Paris attacks legitimize a new wave of counter-terrorism and emergency laws
The tragic Paris attacks led me to raise questions once again, since it is the second time that France has topped the news headlines this year. I believe that followers of our Outlook are now aware that I am a big fan of history. I have a tendency to go back to my history books to reflect on the past and recognize similar patterns to the events that we are experiencing today. Looking back, it seems obvious that, going through the 20th century and into the 21st, wars went, from being about nationalism, to ideological wars (communism versus democracy or what we would call ‘state capitalism disguised in democracy’), to becoming about religion, which sort of takes us back to the dark ages. Since the Berlin wall came down, back in 1989, and communism was defeated, it has been replaced by the “Muslim world”. We could see this change in Hollywood movies and in our media coverage. Audiences, who are not aware of political contexts, easily link Islam to terrorism. As a result, they have wrongfully become two sides of the same coin. In our coverage of the Charlie Hebdo attacks, we talked a lot about freedom of the press. However, at this point I would like to take the opportunity to look at the greater picture of the Paris attacks.
“They hate us because we are free!”
Since 9/11, western governments have conveniently used the “war on terror” to launch military attacks on the Middle East.Whenever an attack occurred on western soil, they came up with the same statement that “they hate us because we’re free”. Ryan McMaken from the Mises Institute wrote the following a few days ago:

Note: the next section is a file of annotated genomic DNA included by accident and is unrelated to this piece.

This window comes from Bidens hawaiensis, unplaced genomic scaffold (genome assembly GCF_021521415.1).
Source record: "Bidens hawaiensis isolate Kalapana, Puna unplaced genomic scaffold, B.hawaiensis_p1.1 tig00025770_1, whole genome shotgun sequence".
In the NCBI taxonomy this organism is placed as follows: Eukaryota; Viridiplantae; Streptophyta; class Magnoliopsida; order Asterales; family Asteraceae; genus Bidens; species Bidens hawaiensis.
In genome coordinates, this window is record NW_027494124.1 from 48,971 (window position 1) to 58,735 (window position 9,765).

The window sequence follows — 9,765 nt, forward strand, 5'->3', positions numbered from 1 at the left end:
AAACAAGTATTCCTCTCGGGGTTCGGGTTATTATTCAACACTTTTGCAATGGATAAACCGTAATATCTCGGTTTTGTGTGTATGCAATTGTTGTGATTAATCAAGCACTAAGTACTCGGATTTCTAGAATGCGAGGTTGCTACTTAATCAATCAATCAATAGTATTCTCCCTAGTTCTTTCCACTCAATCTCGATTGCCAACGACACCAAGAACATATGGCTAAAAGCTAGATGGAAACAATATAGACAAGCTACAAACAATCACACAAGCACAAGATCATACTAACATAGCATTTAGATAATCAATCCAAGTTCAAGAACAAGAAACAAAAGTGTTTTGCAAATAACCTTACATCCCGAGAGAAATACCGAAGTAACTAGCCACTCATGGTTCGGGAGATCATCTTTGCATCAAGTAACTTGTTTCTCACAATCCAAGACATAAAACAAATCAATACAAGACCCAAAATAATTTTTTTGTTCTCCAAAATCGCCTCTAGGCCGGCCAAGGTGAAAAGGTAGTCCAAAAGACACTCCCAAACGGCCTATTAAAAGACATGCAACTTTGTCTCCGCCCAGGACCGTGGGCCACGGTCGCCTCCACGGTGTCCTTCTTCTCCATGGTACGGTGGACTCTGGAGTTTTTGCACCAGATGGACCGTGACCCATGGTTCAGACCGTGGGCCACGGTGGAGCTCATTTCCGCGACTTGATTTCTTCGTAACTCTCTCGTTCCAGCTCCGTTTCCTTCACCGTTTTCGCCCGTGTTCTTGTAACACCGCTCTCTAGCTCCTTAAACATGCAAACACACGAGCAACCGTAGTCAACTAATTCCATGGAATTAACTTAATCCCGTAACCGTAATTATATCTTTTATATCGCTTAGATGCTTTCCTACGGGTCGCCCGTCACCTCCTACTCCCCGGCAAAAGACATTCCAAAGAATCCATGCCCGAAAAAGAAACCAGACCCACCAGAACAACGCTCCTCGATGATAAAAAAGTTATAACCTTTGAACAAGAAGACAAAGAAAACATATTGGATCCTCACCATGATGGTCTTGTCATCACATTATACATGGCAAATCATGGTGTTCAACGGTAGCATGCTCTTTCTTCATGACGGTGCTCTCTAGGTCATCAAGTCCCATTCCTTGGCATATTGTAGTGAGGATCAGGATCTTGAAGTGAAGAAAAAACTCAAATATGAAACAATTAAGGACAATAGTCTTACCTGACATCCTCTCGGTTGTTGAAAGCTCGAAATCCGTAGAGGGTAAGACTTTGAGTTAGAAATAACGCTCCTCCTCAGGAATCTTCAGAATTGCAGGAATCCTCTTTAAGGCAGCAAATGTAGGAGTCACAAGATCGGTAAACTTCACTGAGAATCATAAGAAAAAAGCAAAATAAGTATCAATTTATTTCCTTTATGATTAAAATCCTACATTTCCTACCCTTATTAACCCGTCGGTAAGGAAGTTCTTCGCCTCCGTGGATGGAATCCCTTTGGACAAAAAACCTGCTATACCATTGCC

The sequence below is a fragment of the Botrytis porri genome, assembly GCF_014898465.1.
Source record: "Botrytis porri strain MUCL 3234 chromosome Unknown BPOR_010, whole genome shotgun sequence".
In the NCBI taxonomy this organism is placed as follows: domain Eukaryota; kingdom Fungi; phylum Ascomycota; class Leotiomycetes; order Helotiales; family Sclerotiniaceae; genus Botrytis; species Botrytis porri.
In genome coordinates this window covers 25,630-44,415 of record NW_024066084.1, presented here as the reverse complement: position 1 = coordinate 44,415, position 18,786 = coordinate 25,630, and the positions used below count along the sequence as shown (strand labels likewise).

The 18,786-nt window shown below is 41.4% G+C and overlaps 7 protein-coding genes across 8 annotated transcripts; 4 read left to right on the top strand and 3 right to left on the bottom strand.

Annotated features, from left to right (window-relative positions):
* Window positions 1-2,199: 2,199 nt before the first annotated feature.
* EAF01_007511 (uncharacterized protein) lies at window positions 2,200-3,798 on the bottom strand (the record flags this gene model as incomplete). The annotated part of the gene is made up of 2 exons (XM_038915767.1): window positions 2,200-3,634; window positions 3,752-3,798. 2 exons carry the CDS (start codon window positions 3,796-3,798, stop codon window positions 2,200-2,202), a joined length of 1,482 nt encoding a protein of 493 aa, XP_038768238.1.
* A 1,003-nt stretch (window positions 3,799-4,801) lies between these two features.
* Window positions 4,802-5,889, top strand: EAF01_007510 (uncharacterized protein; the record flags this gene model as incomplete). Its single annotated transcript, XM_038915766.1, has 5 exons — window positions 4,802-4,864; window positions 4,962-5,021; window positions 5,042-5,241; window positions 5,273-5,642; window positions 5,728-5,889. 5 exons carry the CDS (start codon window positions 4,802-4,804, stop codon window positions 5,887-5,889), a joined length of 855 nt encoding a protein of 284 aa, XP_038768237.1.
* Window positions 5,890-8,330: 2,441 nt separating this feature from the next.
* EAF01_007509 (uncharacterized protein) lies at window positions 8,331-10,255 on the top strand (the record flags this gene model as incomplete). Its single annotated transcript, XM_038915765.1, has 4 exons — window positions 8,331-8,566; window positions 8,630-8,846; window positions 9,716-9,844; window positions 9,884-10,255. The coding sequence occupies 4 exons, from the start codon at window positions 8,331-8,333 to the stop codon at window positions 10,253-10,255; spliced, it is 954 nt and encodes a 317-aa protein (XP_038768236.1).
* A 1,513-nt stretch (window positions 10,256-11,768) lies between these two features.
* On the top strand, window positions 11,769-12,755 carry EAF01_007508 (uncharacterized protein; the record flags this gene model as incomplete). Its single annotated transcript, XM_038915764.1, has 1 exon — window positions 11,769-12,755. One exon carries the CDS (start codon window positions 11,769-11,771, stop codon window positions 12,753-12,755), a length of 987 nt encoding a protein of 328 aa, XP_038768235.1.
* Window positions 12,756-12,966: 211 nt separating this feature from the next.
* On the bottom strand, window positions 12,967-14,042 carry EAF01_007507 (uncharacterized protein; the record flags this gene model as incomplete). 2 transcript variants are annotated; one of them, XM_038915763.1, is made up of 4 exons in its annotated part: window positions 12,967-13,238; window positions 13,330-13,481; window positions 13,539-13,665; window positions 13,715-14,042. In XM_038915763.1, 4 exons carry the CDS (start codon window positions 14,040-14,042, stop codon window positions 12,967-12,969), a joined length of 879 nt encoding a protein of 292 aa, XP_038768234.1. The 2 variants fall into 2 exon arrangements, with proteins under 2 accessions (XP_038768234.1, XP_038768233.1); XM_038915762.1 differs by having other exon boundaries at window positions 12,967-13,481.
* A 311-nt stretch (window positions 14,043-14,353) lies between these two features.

“that this slogan has been especially effective among very ignorant sectors of the population who seemed to be under the impression that the United States had been engaged in non-interventionist foreign policy prior to the 9/11 attacks. “Why we were just minding our own business”, came the shocked and exasperated claims of the know-nothings. “These Arabs just attacked us for no reason, so they must just hate us because we’re so doggone free.”
The problem is that there is a large segment of western society that believes these statements, and even supports this viewpoint. As a result, military involvement in the Middle East has grown out of proportion. Now, 13 years after the beginning of the second war in Iraq, the West can’t get itself out of the mess that it created with its bare hands. History tells us some important facts: the U.S. used rebel groups in Afghanistan to fight the Soviet Union. These groups were led by Osama Bin Laden, back then hailed by the Americans as a hero, who later formed Al-Qaeda that became the synonym for terror. But since Bin Laden was killed, terror needed a new face: ISIS. ISIS is an off-shoot of Al-Qaeda. However, the reason why it gained power so quickly is due to the U.S. presence in Iraq. Not only did it topple a government, it wrecked a whole country, destabilized an entire region and left behind a power vacuum. This power vacuum allowed armed groups to emerge and to gain a foothold in the region. ISIS managed to find its way to Syria by manipulating the war between Bashar Al Assad and the Free Syrian Army. This war meant the destruction of Syria and its infrastructure, instability, and a massive flow of refugees into the Middle Eastern countries that now began to shift to Europe. In his remark to American journalist Ben Swann in his documentary “Origin of Isis”, Daniel Mc Adams (Executive Director of the Ron Paul Institute) described ISIS as the best-funded armed group, since they secured oil from fields in Syria that is now being sold in the black market. All of this comes down to the direct action of the U.S. and Europe in the Middle East – they were not just “minding their own business” at all now, were they?
The rest of the article is here.